Now, on to the slightly related topic of the Castle finale, appropriately titled “Knockout.” How is this related to my giant rant above? Well, first of all, it’s still about t.v. Second of all, one of Castle’s stars, Nathan Fillion was in not one but two shows that fell victim to FOX’s wishy-washiness (Drive and, ahem, Firefly, anyone?). Third, the finale happened to air on the same day the canceled show list was disseminated.

Castle is a fun, gripping show, a worthy vehicle for Nathan, finally, at long last, hallelujah, on a network that will support the show and create interest with tie-ins (novels, graphic novels, etc). It’s one of my favorite shows, especially because it has such a great cast and also all the qualities I loved about Bones in the earlier seasons. I’m still watching Bones because I love the characters, but it’s lost some of its sheen.

One of the elements I like best about Castle is that it is unafraid to be cheesy and emotional and sometimes feels like a sitcom wrapped up in a drama. This feels like old-fashioned, classic t.v., even while it is cutting edge. So it shouldn’t surprise me that every part of Castle‘s Season 3 finale felt inevitable in that way that good storytelling always feels. While the storyteller in me can appreciate the Castle finale’s unflinching and yes, even cruel twists, the viewer in me feels absolutely shellshocked, almost betrayed. And pissed. Pissed that they punched me the guts like three times in an hour and then walked away for several months, leaving me nursing my wounds and dying for more.

But you know what? You better bet I’ll be tuning in next season. And for that, I must congratulate them.

For a moment at the end of “Knockout,” in light of the canceled show list, I was very afraid that this was the end, that Castle was one of the unlisted “bubble” shows and it might not be back. I had to remind myself that it’s a popular show and that ABC has just as much invested in it as I have invested (some would say more). But that fear, that paranoia, is the best example that I can give you of what the networks have done to us with their “yanking back the football” behavior.

Should I, like Charlie Brown, continue to trust all the Lucys promising me big and then yanking it all away? Despite all the times that I have been burned and lost “stories” that I loved, should I trust the networks? Like Charlie Brown, I hate looking stupid by falling for it again and again, but just like him, there’s no other choice for me. I love stories too much not to take the kick of faith every time.

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Filed under art, musing, pop culture, random rant, t.v., technology

A yummy all-media post

Going back to one of my favorite things to blog about – media. Yum.

Let’s start with movies. In a distant time and place (okay, say for a while before spring 2007 and in Baton Rouge), I used to have a Sunday-movie tradition that got disrupted by graduation, my European tour and moving to New Orleans. I re-established it with Confessions of a Shopaholic. I haven’t read the books, but I did enjoy the movie. I remember reading somewhere (EW?) a review that questioned whether big-spending would go over well with a recessed audience. But I think some of the messages of the film – don’t count just on material possessions, credit cards and debt collectors are the devil – is all the more poignant because of this recession. Isla Fisher is amazing and I always love Hugh Dancy (oh yes, I do), so even though I felt like the romantic elements were a little rushed, I still believed them cause the actors are awesome at what they do. I love that Isla Fisher is such a physical comedienne, which is reminiscent of the best of Debra Messing (I’ve been a fan since 1998’s 13 episodes of Prey, which was NOT comedy) and, even better, Lucille Ball (who I’ve been compared to in my dizzier, hopefully more brilliant moments).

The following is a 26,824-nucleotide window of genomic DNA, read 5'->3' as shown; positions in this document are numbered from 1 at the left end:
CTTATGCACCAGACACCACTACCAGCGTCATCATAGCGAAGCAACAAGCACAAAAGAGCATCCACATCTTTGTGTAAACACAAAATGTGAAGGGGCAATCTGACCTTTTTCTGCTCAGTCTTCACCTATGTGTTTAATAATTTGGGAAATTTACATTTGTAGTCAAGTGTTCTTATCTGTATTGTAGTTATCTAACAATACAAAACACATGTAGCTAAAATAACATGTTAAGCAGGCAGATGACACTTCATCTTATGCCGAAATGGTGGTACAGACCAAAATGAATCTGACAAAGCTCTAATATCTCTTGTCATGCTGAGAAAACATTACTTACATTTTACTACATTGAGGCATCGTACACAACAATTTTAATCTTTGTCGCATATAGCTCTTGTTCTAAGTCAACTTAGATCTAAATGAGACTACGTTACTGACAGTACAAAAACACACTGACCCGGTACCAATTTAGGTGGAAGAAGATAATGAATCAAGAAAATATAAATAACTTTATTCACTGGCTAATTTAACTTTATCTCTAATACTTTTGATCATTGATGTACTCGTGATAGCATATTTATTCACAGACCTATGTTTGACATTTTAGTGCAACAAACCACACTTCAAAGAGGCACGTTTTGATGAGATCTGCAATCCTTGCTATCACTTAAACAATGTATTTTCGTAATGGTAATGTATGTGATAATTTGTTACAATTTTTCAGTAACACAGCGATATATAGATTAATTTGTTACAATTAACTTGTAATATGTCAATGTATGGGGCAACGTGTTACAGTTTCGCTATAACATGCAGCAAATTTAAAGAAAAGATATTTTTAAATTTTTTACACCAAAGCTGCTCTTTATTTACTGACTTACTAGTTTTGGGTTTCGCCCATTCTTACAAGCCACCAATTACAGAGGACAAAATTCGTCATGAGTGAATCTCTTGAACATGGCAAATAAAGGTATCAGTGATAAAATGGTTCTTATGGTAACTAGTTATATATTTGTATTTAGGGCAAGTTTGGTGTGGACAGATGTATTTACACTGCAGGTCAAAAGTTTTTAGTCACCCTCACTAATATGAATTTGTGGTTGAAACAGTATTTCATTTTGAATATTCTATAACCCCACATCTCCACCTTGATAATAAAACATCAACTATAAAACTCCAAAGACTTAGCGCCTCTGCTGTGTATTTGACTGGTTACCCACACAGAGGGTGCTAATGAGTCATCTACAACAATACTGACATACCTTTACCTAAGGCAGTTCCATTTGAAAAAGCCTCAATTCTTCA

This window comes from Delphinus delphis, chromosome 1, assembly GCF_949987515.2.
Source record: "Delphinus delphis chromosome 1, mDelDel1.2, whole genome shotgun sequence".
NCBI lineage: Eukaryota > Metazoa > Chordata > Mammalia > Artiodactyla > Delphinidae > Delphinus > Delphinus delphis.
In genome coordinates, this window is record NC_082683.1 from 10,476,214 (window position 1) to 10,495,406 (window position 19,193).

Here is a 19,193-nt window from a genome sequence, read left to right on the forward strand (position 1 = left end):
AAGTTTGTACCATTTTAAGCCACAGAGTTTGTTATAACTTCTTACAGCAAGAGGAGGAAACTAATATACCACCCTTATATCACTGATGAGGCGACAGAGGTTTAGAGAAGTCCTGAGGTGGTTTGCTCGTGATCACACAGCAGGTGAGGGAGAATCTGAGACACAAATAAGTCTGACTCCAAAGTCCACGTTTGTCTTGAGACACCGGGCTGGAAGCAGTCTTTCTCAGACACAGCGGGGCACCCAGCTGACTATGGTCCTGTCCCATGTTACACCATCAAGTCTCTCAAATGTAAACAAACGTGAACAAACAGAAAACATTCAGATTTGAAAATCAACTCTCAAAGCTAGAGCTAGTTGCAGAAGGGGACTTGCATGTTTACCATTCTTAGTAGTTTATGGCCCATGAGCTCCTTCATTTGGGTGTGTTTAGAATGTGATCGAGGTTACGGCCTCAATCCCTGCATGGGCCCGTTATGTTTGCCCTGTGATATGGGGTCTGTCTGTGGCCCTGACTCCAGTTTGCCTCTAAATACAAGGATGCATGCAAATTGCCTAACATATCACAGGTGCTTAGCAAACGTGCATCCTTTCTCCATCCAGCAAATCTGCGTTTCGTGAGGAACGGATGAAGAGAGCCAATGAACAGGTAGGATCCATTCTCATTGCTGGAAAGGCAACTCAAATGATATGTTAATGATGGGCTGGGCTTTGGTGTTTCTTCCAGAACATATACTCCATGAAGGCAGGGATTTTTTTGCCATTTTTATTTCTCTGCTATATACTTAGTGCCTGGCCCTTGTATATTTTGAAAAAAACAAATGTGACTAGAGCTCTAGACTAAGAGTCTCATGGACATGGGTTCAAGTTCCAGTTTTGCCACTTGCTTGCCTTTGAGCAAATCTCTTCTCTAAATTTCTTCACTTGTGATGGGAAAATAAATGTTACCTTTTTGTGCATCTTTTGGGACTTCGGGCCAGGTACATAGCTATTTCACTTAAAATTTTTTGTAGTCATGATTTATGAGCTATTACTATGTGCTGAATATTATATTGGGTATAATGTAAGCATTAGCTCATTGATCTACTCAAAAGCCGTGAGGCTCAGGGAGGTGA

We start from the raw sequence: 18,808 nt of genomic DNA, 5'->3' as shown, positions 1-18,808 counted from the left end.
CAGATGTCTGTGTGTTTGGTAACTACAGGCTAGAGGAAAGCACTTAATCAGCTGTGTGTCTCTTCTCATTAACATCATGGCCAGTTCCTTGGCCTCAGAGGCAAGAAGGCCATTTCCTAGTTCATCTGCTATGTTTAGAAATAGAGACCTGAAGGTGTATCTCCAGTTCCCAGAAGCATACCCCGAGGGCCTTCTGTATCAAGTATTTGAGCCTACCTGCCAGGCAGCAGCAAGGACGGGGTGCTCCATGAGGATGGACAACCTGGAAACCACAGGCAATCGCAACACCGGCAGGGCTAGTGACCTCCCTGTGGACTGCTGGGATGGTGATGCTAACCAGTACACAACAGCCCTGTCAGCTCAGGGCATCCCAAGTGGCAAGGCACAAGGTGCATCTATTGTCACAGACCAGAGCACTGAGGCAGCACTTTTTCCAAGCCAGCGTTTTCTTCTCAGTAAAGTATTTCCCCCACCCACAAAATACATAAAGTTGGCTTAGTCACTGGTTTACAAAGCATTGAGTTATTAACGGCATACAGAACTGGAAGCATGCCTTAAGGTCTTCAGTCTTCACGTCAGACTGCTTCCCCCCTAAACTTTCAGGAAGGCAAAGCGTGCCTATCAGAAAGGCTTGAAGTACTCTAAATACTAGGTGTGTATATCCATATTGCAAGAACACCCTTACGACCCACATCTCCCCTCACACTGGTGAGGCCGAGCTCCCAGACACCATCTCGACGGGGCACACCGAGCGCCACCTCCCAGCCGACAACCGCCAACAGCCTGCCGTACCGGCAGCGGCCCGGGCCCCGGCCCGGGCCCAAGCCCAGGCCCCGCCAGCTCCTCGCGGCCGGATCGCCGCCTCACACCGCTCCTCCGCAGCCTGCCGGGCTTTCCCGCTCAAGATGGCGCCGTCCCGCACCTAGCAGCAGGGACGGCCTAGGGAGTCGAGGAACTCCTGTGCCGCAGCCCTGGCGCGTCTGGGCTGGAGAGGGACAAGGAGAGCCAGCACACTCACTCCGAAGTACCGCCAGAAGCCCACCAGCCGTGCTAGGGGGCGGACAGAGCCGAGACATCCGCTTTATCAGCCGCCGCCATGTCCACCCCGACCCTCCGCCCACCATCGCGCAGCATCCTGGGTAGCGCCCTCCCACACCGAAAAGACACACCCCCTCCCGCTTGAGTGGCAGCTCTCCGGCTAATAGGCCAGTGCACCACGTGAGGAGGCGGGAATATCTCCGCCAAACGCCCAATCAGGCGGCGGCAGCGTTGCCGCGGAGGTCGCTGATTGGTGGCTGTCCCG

Now let’s talk t.v. I think I’ve come out as an American Idol fan before and if I haven’t, I suppose this is my big confession. I started watching a few seasons ago and probably got hooked cause it was fun to watch with my neighbors and friends. Now I’m just hooked. The good, the bad, the ugly, I’m there. Sad to say. I am more reluctant and less enthusiastic about the early train-wreck auditions, if that does make you feel any better. Enough defense. 🙂 So far, though this season is definitely weird, I’m entirely satisfied with the first six going through. I looooove Alexis Grace and Allison Iraheta really blew me away (she wasn’t really on my radar before her performance). However, if anybody is reading this, I do hope this is heard – Megan Corkrey and Stevie Wright MUST, must, do you hear me, be wild card picks for the top 12. I’ll tell you now, I don’t care what happens to Megan Corkrey on this show – I will buy any c.d. she puts out. I love her voice. It’s probably too early to say the word “favorite,” since I haven’t even seen 12 people perform and I do love some others, but… Predictions for the three picked from this last set of 12 (really, AI, confusing) are: Scott MacIntyre, Lil Rounds and let’s say…Alex Wagner, but I remember liking Kendall Beard, too. Let’s see what happens tonight.